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Front Public Health ; 9: 736976, 2021.
Article in English | MEDLINE | ID: covidwho-1528871


Introduction: Italy was one of the earliest countries to experience a severe COVID-19 epidemic and vaccinating the elderly, who constitute 23% of the population and have experienced the highest mortality rates, is a top priority. Estimating prevalences and understanding risk factors for COVID-19 vaccine hesitancy or refusal are important for development of targeted interventions. Methods: We used data from a specially developed COVID-19 module of PASSI D'Argento, an ongoing surveillance system of residents 65+ years of age to measure the prevalence and identify risk factors for hesitancy and refusal to receive the COVID-19 vaccine. We calculated multinomial regression relative risk ratios to examine the association between demographic characteristics, health status, COVID-19 attitudes and experiences and likely vaccine hesitancy and refusal. Results: Of the 1876 respondents, 55% reported they would accept vaccination and 16% would likely refuse; the remaining 29% were categorized as hesitant. Compared with the acceptance group, we identified several risk factors in common between the hesitancy group and the refusal group, including not having received vaccination against influenza during the previous flu season (hesitancy: RRR = 2.0; 95% CI 1.4-2.9; refusal: RRR = 12.1; 95%CI 7.6-19.4) and lower risk of having had a death from COVID-19 among family or friends (hesitancy: RRR = 4.8; 95%CI 2.0-11.4; refusal: RRR = 15.4; 95%CI 3.7-64.5). The hesitancy group was significantly more likely being worried and they did not know if consequences of the disease would be serious for them. Conclusion: Our findings show the importance of establishing and maintaining active contact between the preventive services, primary care providers and the population because trust is difficult to establish during an emergency like the COVID-19 pandemic. Italian public health is based on a capillary network of general practitioners and having them reach out to their patients who have not previously received influenza vaccine may be a useful strategy for targeting efforts to further encourage uptake of COVID-19 vaccination.

COVID-19 , General Practitioners , Influenza Vaccines , Aged , COVID-19 Vaccines , Cross-Sectional Studies , Humans , Italy/epidemiology , Pandemics , SARS-CoV-2 , Vaccination
Viruses ; 13(3)2021 03 16.
Article in English | MEDLINE | ID: covidwho-1457709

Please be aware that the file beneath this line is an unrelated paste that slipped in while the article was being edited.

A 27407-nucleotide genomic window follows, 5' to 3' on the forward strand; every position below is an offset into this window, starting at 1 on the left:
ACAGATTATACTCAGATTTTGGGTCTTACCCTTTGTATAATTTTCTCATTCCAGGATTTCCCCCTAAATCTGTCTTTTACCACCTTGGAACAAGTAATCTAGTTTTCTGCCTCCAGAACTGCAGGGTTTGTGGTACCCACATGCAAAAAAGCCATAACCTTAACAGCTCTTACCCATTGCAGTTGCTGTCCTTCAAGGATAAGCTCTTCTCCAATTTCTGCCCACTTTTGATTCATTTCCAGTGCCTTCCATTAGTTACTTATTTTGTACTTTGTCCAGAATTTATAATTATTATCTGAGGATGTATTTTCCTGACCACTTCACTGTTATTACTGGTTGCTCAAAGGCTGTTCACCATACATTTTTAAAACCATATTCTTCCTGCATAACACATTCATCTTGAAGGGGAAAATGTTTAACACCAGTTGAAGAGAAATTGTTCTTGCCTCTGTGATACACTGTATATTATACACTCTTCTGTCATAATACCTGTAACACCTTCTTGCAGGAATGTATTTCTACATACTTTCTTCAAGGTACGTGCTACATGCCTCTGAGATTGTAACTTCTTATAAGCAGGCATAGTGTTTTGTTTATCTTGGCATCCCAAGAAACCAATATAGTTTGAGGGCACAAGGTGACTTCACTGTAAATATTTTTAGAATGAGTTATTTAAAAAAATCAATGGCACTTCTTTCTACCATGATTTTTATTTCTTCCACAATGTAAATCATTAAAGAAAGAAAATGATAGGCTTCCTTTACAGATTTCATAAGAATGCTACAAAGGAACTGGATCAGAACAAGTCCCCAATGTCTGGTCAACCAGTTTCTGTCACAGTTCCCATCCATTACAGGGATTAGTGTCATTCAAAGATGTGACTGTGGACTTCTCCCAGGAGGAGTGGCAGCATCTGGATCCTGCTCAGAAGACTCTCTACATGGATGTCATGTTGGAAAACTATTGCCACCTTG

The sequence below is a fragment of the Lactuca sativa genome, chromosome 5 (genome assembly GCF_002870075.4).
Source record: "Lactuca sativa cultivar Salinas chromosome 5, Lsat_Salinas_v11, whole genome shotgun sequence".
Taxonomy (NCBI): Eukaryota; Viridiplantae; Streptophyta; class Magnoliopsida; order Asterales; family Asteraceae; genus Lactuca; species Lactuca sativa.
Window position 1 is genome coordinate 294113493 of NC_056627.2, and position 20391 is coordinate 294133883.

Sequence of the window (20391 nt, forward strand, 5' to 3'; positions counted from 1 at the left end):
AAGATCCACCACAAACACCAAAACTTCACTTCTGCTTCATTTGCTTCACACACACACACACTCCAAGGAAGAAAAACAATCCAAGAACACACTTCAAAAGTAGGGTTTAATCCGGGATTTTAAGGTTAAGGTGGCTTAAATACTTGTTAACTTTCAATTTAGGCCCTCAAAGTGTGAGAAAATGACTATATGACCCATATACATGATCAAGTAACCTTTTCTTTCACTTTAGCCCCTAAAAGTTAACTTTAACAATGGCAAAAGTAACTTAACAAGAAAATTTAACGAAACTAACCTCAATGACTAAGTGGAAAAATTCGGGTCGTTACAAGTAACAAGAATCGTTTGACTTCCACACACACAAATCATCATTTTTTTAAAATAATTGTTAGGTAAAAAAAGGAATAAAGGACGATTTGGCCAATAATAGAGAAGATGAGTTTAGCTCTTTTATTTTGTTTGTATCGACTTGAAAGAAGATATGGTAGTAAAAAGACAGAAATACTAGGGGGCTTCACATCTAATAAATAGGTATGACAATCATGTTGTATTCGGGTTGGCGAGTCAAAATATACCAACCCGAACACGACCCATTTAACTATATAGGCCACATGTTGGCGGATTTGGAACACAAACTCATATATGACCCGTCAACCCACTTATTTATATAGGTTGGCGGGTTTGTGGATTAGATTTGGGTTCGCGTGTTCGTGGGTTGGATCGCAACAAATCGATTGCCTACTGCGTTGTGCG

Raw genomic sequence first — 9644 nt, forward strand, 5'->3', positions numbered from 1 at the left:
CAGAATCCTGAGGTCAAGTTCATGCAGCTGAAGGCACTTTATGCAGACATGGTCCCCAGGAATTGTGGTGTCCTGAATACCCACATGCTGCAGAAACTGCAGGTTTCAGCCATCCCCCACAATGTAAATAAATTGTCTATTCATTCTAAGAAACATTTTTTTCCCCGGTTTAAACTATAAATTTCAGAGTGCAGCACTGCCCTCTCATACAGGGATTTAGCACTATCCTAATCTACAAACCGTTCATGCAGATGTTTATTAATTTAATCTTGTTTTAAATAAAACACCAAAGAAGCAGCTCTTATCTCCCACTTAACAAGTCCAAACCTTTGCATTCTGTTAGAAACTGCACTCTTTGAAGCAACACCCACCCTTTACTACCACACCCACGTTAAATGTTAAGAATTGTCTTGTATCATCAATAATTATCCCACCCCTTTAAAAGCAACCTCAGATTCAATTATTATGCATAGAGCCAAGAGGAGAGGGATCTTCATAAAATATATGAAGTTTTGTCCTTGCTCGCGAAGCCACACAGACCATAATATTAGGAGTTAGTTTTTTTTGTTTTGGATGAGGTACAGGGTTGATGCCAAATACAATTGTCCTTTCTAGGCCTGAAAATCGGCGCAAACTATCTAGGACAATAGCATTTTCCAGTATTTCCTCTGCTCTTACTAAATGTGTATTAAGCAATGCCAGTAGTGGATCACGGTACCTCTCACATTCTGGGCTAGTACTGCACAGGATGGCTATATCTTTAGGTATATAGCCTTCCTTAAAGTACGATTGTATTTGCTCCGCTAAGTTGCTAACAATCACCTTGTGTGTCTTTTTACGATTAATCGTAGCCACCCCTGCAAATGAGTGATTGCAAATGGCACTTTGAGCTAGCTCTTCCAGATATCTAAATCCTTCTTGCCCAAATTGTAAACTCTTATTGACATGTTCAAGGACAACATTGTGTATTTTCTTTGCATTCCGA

BACKGROUND: Efficacy for cervical cancer prevention of opportunistic HPV vaccination in post-pubertal girls is lower than in 11-year-olds. METHODS: Women born between 1986 and 1992 vaccinated at 15-25 years of age (at least one dose of 4-valent HPV vaccine) and screened at 24-27 years of age were included. Frequency of opportunistic vaccination, overall and by birth cohort, was calculated; screening outcomes were compared between vaccinated and unvaccinated women. RESULTS: Overall, 4718 (4.9%) HPV-vaccinated, and 91,512 unvaccinated, women were studied. The frequency of vaccination increased by birth cohort, ranging between 1.8% and 9.8%; age at vaccination decreased progressively by birth cohort (p < 0.0001). Participation in screening was 60.8% among vaccinated, and 56.6% among unvaccinated, women (p < 0.0001). Detection rates (DR) for high-grade lesions were lower in vaccinated women (2.11‰ vs. 3.85‰ in unvaccinated, for CIN3+, p = 0.24; 0.0‰ vs. 0.22‰ for cancer). The DR of CIN3+ increased with age at vaccination, scoring respectively 0.0‰, 0.83‰, and 4.68‰ for women vaccinated when they were 15-16, 17-20, and 21-25 years old (p = 0.17). CONCLUSIONS: In comparison to unvaccinated women, higher compliance with cervical cancer screening invitation and lower CIN3+ DR among vaccinated women was observed. Age at vaccination was inversely correlated to vaccination efficacy.

Papillomavirus Infections/prevention & control , Papillomavirus Vaccines/administration & dosage , Uterine Cervical Neoplasms/prevention & control , Adolescent , Adult , Early Detection of Cancer , Female , Humans , Italy/epidemiology , Mass Screening , Retrospective Studies , Young Adult